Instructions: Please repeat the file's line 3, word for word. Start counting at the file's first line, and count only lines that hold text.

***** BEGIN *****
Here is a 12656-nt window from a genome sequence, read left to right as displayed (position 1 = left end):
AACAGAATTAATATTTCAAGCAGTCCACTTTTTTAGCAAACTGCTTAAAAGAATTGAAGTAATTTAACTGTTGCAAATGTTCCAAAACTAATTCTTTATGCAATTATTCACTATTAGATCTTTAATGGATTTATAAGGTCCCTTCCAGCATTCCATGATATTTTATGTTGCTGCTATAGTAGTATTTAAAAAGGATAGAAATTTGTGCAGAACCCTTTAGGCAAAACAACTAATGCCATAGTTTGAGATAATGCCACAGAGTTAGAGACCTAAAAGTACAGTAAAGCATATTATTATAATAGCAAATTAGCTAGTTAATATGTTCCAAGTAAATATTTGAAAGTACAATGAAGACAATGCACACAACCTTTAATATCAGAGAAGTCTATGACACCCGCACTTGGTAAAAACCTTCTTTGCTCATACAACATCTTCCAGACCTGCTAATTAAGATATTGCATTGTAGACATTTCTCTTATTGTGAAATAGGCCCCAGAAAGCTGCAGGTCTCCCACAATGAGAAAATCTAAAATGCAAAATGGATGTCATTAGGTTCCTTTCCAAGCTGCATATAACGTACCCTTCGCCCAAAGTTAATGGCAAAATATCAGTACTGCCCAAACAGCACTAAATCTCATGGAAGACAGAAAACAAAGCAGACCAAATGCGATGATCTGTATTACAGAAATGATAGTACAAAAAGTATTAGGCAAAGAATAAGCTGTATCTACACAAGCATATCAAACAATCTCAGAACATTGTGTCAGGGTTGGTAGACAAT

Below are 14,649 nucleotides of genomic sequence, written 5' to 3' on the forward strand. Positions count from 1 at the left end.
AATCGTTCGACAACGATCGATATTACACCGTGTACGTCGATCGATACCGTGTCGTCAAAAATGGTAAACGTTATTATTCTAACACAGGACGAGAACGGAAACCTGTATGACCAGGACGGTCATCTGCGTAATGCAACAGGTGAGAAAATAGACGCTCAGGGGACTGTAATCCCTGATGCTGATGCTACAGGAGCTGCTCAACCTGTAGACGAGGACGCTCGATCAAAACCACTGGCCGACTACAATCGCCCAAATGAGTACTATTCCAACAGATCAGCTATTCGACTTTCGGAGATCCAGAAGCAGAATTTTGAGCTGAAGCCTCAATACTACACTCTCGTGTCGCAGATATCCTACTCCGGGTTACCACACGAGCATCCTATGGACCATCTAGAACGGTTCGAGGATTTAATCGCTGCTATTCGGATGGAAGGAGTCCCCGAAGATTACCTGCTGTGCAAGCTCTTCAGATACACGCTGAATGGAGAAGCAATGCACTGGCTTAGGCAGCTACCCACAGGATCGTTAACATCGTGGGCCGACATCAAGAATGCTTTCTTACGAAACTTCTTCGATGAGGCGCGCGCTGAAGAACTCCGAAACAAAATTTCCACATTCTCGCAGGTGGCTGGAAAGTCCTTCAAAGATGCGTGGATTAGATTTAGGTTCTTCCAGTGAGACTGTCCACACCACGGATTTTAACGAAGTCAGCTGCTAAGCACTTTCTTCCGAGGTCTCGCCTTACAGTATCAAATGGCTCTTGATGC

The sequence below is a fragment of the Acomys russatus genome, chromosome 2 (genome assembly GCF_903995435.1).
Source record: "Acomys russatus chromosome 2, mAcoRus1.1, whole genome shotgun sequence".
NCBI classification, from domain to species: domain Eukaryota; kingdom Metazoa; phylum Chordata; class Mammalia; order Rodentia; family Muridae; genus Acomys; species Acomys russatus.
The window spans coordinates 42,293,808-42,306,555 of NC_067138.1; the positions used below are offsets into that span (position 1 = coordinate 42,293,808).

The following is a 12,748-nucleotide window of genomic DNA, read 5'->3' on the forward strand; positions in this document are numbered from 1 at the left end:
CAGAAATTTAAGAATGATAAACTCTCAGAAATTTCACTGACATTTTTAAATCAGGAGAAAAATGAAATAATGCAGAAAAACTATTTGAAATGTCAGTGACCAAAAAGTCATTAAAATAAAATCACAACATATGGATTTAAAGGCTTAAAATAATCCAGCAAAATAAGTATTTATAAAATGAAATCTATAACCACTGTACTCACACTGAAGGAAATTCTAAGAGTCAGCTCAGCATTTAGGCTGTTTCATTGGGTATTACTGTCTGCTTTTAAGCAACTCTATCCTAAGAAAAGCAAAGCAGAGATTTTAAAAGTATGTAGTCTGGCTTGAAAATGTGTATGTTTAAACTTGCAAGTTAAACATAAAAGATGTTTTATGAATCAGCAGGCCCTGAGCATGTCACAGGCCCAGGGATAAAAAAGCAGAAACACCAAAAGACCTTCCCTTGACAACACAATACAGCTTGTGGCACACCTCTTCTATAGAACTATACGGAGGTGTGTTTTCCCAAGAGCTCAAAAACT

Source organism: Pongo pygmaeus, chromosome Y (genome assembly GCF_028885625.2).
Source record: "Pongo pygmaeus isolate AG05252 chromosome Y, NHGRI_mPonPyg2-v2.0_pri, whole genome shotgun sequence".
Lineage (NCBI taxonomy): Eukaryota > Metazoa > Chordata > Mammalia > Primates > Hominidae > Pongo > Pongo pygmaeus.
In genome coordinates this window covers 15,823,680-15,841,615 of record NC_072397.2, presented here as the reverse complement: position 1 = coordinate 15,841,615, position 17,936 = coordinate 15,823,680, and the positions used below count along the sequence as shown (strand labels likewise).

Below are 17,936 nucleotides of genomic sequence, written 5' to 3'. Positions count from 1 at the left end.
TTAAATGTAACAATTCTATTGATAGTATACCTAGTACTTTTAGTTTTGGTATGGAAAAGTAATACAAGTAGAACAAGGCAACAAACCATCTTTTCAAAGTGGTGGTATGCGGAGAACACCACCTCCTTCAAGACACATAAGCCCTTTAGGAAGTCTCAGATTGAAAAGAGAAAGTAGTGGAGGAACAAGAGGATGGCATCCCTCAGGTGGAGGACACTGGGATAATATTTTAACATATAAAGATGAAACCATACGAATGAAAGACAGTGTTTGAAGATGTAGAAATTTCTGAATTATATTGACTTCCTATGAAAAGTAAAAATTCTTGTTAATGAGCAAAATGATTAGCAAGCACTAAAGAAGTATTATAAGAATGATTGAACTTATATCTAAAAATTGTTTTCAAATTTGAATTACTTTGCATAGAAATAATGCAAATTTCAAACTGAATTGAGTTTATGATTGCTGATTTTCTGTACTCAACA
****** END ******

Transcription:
Below are 14,649 nucleotides of genomic sequence, written 5' to 3' on the forward strand. Positions count from 1 at the left end.